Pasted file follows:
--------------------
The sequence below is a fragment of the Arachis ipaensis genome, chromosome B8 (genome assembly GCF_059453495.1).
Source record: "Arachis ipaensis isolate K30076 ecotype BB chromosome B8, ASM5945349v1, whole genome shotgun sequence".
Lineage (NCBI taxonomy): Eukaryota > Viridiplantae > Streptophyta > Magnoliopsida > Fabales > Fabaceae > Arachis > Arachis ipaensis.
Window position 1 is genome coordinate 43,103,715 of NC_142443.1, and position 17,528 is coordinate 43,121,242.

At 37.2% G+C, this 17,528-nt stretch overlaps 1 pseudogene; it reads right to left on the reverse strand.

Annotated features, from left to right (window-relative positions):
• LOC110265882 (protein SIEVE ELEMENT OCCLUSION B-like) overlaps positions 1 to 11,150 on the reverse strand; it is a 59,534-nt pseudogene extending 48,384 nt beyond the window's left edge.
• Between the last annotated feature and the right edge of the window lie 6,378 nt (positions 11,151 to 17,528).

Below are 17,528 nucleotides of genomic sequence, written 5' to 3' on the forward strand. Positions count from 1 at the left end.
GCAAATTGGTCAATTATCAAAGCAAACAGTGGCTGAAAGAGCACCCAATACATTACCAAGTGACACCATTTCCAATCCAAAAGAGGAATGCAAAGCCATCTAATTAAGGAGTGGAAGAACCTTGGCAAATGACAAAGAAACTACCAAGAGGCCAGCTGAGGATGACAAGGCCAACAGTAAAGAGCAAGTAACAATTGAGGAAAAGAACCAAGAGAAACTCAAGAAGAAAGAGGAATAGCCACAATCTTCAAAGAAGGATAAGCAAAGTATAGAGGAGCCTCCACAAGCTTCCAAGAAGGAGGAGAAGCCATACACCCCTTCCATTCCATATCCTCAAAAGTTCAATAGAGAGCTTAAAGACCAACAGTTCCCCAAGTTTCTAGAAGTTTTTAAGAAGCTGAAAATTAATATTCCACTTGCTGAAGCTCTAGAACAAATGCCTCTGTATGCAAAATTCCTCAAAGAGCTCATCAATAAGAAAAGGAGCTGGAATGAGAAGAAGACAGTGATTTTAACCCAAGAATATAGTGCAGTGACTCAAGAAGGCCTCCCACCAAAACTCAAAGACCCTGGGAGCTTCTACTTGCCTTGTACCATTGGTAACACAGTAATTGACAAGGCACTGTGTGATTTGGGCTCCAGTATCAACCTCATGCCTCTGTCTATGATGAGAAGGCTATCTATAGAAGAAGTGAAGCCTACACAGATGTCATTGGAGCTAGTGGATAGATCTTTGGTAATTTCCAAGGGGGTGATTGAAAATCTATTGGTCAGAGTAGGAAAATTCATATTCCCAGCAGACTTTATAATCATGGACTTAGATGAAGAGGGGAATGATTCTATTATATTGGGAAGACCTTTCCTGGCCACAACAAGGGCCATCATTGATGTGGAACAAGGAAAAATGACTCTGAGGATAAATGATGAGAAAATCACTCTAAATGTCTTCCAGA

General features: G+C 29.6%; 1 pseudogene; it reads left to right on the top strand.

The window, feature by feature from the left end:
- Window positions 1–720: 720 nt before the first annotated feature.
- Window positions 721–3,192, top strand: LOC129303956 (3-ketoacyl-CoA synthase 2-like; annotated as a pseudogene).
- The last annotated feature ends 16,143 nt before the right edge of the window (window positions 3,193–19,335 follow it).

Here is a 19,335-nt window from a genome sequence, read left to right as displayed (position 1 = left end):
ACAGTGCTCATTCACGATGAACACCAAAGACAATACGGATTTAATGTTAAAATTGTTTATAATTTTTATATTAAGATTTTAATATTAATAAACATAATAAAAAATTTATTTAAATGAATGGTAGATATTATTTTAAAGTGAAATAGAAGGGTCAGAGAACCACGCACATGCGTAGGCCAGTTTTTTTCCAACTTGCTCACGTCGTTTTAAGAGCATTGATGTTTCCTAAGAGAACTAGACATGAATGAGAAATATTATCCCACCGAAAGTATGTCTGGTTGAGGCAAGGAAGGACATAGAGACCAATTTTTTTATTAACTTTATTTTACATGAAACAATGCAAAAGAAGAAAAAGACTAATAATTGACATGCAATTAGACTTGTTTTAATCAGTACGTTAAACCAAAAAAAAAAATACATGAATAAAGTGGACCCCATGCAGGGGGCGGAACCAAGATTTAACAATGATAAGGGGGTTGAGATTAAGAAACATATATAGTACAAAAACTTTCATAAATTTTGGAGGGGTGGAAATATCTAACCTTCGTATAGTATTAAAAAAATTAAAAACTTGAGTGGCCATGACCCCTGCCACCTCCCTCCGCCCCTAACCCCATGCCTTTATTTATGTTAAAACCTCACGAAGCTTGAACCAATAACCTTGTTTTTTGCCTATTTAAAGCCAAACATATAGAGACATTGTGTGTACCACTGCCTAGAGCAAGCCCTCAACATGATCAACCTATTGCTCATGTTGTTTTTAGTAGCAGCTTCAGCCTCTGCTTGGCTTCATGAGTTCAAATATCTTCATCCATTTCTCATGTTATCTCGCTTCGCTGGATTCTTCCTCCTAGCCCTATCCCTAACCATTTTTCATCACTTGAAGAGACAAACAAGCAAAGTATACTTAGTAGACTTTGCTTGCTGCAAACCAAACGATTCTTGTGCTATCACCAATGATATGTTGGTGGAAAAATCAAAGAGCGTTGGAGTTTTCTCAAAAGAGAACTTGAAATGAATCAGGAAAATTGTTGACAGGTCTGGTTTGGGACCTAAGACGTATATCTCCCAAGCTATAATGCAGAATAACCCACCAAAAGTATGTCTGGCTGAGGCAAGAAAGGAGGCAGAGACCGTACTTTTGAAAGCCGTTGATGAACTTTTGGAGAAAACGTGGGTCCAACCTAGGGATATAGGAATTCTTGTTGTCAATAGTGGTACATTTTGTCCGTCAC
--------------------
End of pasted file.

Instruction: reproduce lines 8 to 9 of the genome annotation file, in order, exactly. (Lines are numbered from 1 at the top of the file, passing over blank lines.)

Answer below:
• Between the last annotated feature and the right edge of the window lie 6,378 nt (positions 11,151 to 17,528).

Below are 17,528 nucleotides of genomic sequence, written 5' to 3' on the forward strand. Positions count from 1 at the left end.